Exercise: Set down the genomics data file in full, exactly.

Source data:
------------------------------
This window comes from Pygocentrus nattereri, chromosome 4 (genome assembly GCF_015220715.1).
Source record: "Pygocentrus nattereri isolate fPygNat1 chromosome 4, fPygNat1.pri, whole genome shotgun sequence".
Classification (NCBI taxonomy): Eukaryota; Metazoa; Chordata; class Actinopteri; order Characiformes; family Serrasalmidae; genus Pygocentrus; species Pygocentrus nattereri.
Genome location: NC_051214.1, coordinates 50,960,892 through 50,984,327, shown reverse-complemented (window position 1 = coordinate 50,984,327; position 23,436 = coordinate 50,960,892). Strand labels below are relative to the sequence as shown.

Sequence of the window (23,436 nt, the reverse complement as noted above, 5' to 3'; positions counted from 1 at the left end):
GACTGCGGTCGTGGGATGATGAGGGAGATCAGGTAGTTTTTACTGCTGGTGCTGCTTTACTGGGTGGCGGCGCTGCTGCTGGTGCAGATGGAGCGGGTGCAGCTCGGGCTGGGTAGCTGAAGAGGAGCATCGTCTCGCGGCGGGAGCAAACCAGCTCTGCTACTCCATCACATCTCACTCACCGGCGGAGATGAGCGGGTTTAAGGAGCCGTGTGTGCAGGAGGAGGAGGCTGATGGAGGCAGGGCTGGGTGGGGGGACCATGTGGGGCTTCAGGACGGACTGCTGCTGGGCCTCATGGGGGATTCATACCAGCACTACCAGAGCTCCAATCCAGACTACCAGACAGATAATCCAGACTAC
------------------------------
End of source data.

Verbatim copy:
This window comes from Pygocentrus nattereri, chromosome 4 (genome assembly GCF_015220715.1).
Source record: "Pygocentrus nattereri isolate fPygNat1 chromosome 4, fPygNat1.pri, whole genome shotgun sequence".
Classification (NCBI taxonomy): Eukaryota; Metazoa; Chordata; class Actinopteri; order Characiformes; family Serrasalmidae; genus Pygocentrus; species Pygocentrus nattereri.
Genome location: NC_051214.1, coordinates 50,960,892 through 50,984,327, shown reverse-complemented (window position 1 = coordinate 50,984,327; position 23,436 = coordinate 50,960,892). Strand labels below are relative to the sequence as shown.

Sequence of the window (23,436 nt, the reverse complement as noted above, 5' to 3'; positions counted from 1 at the left end):
GACTGCGGTCGTGGGATGATGAGGGAGATCAGGTAGTTTTTACTGCTGGTGCTGCTTTACTGGGTGGCGGCGCTGCTGCTGGTGCAGATGGAGCGGGTGCAGCTCGGGCTGGGTAGCTGAAGAGGAGCATCGTCTCGCGGCGGGAGCAAACCAGCTCTGCTACTCCATCACATCTCACTCACCGGCGGAGATGAGCGGGTTTAAGGAGCCGTGTGTGCAGGAGGAGGAGGCTGATGGAGGCAGGGCTGGGTGGGGGGACCATGTGGGGCTTCAGGACGGACTGCTGCTGGGCCTCATGGGGGATTCATACCAGCACTACCAGAGCTCCAATCCAGACTACCAGACAGATAATCCAGACTAC